On the morning of July 17, I was backing out of my driveway when my cellphone rang. I knew the minute it rang that I was too late.

“Mern,” my younger sibling Paul said. “He’s gone.”

No matter how long we’d been expecting my brother Peter’s passing, no matter how prepared I thought I was to receive this news, how much I’d grieved in advance, it still felt as if the Earth’s axis has been thrown off kilter. “He’s gone” eclipsed everything.

The void was so tangible, my heart literally felt heavy. I kept on thinking, if this hurts so much, how in the world do people handle sudden loss?

The morning before, Peter’s wife, Carol, had sent out a group text: “Last night, Pete took a turn for the worse.” We all rushed to his bedside in that surreal and profound space that hospice calls “transitioning.”

Peter had just turned 67 when he died. He’d been diagnosed with inoperable prostate cancer eight years prior and given a two-year life expectancy. While I always resisted the battle language applied to cancer because of its implication that there are winners and losers in this wicked disease, it was hard to deny that Peter was a fighter. He defied doctors’ odds at every turn. Up until last year, he was farming his 20 acres in South Lyon, raising peacocks, chickens, turkeys, tending to a fruit orchard, an enormous vegetable garden and during the winter, splitting logs and throwing them into a wood burning furnace.

While undergoing chemo, Peter broke two ribs playing ice hockey. Then he went back in the game and scored a goal. He completed a triathlon, ran several Turkey trots with me. Three days after he had emergency surgery to remove a tumor dangerously close to his spinal cord, he was grocery shopping. Two months before he died, and having crawled down the basement steps on his hands and knees, he was giving me step-by-step instructions from the wheelchair on how to hang grow lights so he could plant seeds for what affectionately became known as “Peter Pot.” Two weeks after he had broken his neck, he accompanied his youngest daughter Brenna down the aisle at her wedding.

At his memorial service, Peter was remembered for his uncommon compassion, which fueled his four-decade career in social work. One of his former clients, who had been abused as a child, credited Peter with saving her life. Lindsay, who now has a master’s degree in social work and works with the homeless in southwest Detroit, cried the whole way through her eulogy.

When it was my turn, I did not fare any better. But I did manage to convey how much we were going to miss our our resident family therapist. Whenever my brothers or I were struggling, we turned to Peter, who could talk us off the ledge, help us sort out priorities. He was a lesson to us all on knowing what’s most important in life, on how to be courageous.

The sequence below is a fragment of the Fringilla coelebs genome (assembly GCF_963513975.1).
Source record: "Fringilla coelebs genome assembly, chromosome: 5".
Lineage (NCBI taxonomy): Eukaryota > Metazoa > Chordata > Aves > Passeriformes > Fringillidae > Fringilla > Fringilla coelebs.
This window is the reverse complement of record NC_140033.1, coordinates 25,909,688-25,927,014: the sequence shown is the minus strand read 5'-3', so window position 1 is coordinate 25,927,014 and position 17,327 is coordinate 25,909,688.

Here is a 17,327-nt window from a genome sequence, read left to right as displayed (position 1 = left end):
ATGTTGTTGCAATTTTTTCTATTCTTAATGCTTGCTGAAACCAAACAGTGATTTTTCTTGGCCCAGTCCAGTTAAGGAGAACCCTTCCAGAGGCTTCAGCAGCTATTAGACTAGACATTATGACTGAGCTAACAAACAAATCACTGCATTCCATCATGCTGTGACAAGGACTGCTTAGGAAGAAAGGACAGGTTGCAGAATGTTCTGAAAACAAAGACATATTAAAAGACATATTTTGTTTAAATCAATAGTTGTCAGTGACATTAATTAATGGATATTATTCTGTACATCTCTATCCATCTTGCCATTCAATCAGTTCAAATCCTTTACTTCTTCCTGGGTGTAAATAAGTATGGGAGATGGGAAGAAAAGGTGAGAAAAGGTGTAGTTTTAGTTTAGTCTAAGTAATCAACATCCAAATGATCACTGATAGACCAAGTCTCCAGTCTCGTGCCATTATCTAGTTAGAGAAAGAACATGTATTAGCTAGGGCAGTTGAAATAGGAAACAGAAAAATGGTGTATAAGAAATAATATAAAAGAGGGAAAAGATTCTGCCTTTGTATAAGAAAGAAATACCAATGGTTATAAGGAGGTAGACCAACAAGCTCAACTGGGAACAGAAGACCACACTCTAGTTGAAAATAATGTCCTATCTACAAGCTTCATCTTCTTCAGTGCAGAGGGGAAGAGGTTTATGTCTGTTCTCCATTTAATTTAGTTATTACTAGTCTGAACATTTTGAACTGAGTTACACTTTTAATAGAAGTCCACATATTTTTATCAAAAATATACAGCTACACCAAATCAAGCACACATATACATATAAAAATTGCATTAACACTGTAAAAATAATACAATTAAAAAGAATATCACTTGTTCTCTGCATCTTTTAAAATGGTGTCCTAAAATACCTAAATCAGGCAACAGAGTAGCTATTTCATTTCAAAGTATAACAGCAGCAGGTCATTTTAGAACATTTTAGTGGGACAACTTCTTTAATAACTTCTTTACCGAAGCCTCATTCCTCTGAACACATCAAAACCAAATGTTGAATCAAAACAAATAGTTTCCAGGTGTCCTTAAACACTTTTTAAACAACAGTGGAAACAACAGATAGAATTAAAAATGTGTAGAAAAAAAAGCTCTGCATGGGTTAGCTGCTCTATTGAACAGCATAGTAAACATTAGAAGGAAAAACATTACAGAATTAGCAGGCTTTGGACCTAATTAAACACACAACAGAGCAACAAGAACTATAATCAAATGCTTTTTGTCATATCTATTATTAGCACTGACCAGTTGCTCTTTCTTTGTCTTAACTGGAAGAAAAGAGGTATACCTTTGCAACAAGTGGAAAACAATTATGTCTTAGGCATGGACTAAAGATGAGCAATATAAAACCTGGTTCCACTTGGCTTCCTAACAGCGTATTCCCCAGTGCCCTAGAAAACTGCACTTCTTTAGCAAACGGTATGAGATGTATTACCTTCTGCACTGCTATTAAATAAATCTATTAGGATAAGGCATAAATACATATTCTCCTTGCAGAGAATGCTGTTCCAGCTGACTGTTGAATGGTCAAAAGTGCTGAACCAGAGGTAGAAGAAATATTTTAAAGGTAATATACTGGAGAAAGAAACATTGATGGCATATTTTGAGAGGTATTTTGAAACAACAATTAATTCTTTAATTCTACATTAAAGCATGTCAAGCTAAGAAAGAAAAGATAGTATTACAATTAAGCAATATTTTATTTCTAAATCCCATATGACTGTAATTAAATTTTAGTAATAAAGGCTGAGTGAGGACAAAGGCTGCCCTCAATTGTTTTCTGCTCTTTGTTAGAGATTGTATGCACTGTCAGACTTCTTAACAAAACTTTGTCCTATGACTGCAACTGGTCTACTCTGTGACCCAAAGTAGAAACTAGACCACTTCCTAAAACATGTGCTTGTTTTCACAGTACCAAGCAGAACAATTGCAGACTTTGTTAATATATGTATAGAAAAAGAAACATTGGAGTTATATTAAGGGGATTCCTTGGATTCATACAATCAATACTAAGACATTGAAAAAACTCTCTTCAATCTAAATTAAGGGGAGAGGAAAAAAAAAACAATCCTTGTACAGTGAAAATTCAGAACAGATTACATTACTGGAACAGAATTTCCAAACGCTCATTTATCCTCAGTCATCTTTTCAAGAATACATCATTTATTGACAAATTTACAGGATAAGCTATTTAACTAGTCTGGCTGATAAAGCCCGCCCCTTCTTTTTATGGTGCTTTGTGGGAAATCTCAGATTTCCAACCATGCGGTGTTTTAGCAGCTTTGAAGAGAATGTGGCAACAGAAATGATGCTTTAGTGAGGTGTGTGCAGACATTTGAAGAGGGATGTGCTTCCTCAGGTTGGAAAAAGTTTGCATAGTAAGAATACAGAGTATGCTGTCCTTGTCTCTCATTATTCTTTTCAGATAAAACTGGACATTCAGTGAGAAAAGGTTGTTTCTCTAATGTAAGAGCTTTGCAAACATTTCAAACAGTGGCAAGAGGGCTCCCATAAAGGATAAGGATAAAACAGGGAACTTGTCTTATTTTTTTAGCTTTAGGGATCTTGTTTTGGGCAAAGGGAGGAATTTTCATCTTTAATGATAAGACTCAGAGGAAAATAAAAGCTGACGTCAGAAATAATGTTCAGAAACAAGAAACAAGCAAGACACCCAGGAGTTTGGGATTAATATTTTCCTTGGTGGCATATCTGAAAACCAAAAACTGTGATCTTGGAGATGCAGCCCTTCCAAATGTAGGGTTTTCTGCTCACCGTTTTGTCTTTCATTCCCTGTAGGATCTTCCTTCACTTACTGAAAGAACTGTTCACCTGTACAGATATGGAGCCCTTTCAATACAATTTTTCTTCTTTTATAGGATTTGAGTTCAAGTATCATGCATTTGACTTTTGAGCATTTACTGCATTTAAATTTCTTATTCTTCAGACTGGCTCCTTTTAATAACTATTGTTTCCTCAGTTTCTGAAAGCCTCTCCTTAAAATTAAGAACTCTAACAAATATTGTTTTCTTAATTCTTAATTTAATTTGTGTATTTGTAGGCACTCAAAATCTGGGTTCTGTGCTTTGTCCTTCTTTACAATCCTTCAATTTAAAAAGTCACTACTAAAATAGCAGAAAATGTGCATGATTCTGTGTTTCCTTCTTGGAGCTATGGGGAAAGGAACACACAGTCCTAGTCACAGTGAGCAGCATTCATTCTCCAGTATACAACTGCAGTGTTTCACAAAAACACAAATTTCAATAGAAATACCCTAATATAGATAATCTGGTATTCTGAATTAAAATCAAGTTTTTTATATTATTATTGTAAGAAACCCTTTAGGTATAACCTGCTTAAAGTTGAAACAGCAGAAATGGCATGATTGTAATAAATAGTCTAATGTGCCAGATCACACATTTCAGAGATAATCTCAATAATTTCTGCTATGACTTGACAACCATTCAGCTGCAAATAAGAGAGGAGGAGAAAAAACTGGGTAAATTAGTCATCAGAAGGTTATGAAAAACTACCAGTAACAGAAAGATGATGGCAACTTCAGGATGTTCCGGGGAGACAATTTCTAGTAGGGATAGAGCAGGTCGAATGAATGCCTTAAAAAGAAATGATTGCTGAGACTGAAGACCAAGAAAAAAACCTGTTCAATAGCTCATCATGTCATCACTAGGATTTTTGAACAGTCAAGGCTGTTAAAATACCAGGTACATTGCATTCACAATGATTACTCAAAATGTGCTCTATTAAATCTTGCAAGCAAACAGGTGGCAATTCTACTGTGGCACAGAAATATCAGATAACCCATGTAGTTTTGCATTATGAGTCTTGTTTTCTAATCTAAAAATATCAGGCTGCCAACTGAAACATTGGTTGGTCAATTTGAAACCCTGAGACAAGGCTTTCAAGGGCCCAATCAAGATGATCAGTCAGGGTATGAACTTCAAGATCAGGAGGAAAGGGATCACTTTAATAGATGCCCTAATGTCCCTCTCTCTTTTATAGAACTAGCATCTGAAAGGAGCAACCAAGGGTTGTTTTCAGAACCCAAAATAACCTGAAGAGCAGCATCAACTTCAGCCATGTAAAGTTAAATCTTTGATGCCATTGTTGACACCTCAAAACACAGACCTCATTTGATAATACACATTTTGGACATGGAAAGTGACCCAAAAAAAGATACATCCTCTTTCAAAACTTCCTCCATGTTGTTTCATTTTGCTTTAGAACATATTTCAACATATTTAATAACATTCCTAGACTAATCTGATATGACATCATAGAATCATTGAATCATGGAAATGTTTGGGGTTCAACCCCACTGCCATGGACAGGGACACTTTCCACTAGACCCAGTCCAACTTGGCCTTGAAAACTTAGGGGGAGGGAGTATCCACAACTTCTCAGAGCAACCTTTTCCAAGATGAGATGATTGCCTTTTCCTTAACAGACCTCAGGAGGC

His mastery of profanity was legendary. By his own admission Pete said the best swearing employs the perfect combination of religious and sexual references.

He was also easy on the eyes: All my high school friends had crushes on Peter. And yet he wasn’t one for making the rounds at a party; he always sought out one-on-one, often deep, conversations. To be in Peter’s inner circle meant that you could walk into a crowded room, and he would say “Ahah … there you are ...” as if he’d been waiting all year just to see YOU.

His oldest daughter, Devon, paid tribute to a devoted father. She described how her dad would wake them up when they were little by sitting on the edges of their beds and scratching their backs.

“Sometimes he’d do it for the heck of it, and just as we opened our eyes, he’d whisper, ‘You don’t have to wake up now. Go back to sleep.’ ” He would sit there, content to watch his children sleeping.

“Dad had the answer for everything,” Devon said. “ Every question, every problem. He did not judge. He always comforted. I feel like children are supposed to lose that God-like image of their fathers as they grow up. They are supposed to mature and see their fathers for the fallible humans that they are. That didn’t happen for me.”

She confessed that she had “an almost unhealthy attachment” to her father. In those last hours, she became fearful. “I was scared that when you passed I would cease to be able to function, that I would be paralyzed, that I wouldn’t be able to breathe.”

But on that Friday morning a funny thing happened, she said. “You passed and we held each other and we cried and we wailed and we screamed. And then we stood up and brushed ourselves off. We ate and drank and laughed and went swimming. And I was not paralyzed. I could breathe. In fact, I felt a wonderful lightness.”

“You were everywhere Dad, you were in the house and the garden and the woods. Everywhere I went, the air was full of you. And not only am I still alive and breathing, I’m up here, Daddy, in front of all these people. And I’m able to talk and to tell them how wonderful you were and how much we love you. This is the gift your illness has given me. It has taught me that I had strength inside me that I didn’t know was there.”

After the service, a couple hundred of us went to a restaurant for “an Irish wake” per Peter’s wishes. There were shots and toasts and people took turns at the microphone telling Peter stories.

All of a sudden, a crowd began to gather at the window. There were gasps, and then people started taking pictures with their cellphones. Out the window, in the clear blue sky, without even so much as a drop of rain, was a rainbow.

For anyone who would attempt to explain the odds of a rainbow forming without even a hint of condensation, may I remind you who we are dealing with a man who beat the odds and exceeded expectations at every turn. So, thanks Pete for the rainbow. We expected no less from you.

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